“The document echoes what I heard in the session for Region XVI,” said Rudolf, “as well as what I heard at various sessions responding to the DCS. Despite the narrowness of participation in this part of the synodal journey, people of good will have named some key issues for the North American Church. The document seems accurate. This process of synodality has begun and the cat is out of the bag. As one participant is quoted as saying, ‘There is no going back’ (#57). It is essential to the future of the Church that this conversion continue with the same honesty and humility.”
The last bit of good news is the fact that the five priorities for the U.S. and Canadian Church are the permission slips we need to keep walking the synodal path with confidence and courage! Who better to partner with our bishops in achieving their priority of formation for synodality and discernment up and down the Church than those who have been doing so faithfully since Pope Francis invited us to the synod in October of 2021? Who better to help model welcoming those on the peripheries in ways that are consistent with the Gospel message and Church teaching than many of us who already attempt to do precisely in and through aspects of our identities that relegate us to the sidelines in our Church? Who better to understand the co-responsibility that women and young people are ready to take on than the women and young people, especially the young women, at the heart of synodal efforts to date? Who better to foster unity and communion in the midst of polarizing and politicizing forces in our society and Church than those who already know the power of synodal encounters to replace fear with curiosity and judgment with affirmation of shared dignity? Who better to catalyze a Church that goes out to the peripheries than those who have been doing so since before October of 2021 in order that they too be included on this synodal path?
“Let’s enrich the life of the Church by taking seriously the baptismal call of women from the moment the living waters flow over them,” said Bridget Deegan Krause MDiv, an NACC board certified chaplain and delegate from the Archdiocese of Detroit. “Every child, including girls, should grow up hearing and see themselves in the Church’s discernment of full gifts for all levels of ministry, including ordered ministry and governance.”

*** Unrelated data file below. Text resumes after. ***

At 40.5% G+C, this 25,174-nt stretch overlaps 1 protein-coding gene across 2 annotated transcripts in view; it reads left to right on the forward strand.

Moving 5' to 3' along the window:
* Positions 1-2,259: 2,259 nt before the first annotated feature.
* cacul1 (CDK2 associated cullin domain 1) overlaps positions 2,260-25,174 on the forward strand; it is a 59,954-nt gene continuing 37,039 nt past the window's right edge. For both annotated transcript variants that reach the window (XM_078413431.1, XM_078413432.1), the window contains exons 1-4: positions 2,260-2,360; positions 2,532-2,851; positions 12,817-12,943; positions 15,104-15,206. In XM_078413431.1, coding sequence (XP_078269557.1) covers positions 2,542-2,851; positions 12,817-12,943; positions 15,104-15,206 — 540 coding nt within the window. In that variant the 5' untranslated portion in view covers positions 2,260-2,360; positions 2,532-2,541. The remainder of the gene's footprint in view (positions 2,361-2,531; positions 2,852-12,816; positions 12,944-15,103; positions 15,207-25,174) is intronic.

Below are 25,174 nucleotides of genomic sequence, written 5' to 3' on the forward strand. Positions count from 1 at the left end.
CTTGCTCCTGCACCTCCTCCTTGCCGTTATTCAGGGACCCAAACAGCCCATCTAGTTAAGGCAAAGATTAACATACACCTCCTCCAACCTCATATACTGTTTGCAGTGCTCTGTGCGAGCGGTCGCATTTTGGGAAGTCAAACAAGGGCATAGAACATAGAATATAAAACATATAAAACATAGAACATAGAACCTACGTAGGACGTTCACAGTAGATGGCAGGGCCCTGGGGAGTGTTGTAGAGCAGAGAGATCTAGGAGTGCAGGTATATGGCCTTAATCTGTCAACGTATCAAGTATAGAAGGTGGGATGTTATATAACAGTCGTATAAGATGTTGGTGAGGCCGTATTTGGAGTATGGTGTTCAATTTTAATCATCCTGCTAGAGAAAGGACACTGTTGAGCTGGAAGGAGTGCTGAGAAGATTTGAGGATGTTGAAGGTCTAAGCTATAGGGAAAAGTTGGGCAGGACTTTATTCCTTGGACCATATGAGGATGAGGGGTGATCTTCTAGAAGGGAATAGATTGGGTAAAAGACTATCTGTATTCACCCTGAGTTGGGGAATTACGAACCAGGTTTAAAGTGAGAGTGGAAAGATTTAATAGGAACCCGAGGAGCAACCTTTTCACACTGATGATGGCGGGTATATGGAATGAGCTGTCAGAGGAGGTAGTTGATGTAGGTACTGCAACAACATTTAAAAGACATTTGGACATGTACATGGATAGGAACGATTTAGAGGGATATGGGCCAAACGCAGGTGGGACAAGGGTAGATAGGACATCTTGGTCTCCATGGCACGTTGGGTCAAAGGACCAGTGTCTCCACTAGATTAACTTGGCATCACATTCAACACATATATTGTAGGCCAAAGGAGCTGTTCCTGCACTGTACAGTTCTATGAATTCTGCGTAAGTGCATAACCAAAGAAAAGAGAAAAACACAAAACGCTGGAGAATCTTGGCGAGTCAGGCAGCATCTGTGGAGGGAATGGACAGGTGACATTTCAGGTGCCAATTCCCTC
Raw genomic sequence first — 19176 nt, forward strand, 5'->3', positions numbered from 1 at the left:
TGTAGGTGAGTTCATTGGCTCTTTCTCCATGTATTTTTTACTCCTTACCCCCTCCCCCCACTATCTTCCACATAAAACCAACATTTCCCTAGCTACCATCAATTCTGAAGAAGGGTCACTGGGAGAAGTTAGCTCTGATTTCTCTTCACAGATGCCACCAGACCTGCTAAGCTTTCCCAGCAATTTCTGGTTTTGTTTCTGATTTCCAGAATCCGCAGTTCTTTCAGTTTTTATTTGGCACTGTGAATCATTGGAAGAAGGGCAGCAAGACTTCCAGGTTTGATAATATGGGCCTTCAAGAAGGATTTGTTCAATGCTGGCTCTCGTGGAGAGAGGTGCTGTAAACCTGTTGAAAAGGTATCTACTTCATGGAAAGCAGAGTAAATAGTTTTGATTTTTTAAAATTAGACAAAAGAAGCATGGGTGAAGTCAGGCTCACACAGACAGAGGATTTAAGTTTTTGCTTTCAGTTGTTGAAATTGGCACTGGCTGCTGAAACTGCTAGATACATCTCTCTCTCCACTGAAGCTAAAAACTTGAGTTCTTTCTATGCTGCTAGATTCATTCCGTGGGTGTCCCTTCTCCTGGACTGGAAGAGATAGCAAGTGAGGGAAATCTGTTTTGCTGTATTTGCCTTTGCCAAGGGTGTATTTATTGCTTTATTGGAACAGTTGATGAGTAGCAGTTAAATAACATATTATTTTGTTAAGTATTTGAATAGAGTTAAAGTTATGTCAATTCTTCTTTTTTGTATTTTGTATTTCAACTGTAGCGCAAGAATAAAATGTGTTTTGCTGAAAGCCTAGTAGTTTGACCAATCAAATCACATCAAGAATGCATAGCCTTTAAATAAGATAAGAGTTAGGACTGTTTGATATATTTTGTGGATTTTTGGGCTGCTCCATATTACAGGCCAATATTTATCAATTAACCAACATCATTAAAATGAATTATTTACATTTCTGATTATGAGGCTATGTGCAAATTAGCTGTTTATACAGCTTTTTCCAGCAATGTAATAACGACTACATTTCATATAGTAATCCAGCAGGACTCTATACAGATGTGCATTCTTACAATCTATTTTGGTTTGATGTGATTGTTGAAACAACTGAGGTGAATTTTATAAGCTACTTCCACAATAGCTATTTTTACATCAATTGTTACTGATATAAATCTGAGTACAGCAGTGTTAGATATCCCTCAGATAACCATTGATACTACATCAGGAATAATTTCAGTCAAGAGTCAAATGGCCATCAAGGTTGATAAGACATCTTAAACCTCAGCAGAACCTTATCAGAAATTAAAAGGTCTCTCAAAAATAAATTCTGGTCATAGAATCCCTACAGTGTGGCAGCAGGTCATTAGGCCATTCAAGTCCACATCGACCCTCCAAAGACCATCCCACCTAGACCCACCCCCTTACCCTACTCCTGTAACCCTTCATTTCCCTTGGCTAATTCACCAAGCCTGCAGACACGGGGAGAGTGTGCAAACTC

To that end, Deegan Krause appreciated the North American Synod Team’s acknowledgment that “discerning a practical way forward” on issues related to co-responsibility in the Church will require “consideration of current canonical norms and ecclesial structures.” (#54.3).
Michelle Catania, a delegate from the Archdiocese of Cincinnati, echoed Deegan Krause’s appreciation. “There seemed to be a recognized disconnect between the ‘smaller’ Church efforts in our Catholic communities (and ourselves) and the ‘bigger’ institution,” she said. ”There were no answers about how to combine this divergence, but there was emphasis that continually ‘naming’ it is also a vital step in our Synod journey.”
“The need for formation is stated over and over again in the document,” commented Rudolf. “The fulfillment of this need is crucial. We have entered a strange new world and everyone needs to learn the lay of the land.”
“The document lands in a lovely place,” concluded Deegan Krause, who acknowledged again that the bishops’ own reflections convey a pastoral tone and recognition of the fact trust has been broken and bridges need to be built. “Always we need to account for the clericalism, elitism, sexism, racism and ableism that poison our ability to be peers with one another, laity and clergy. Structured conversations with rules and expectations, governed by the Spirit through prayer is where this happens.”
Fear not, global Church. The North Americans are on the synodal path.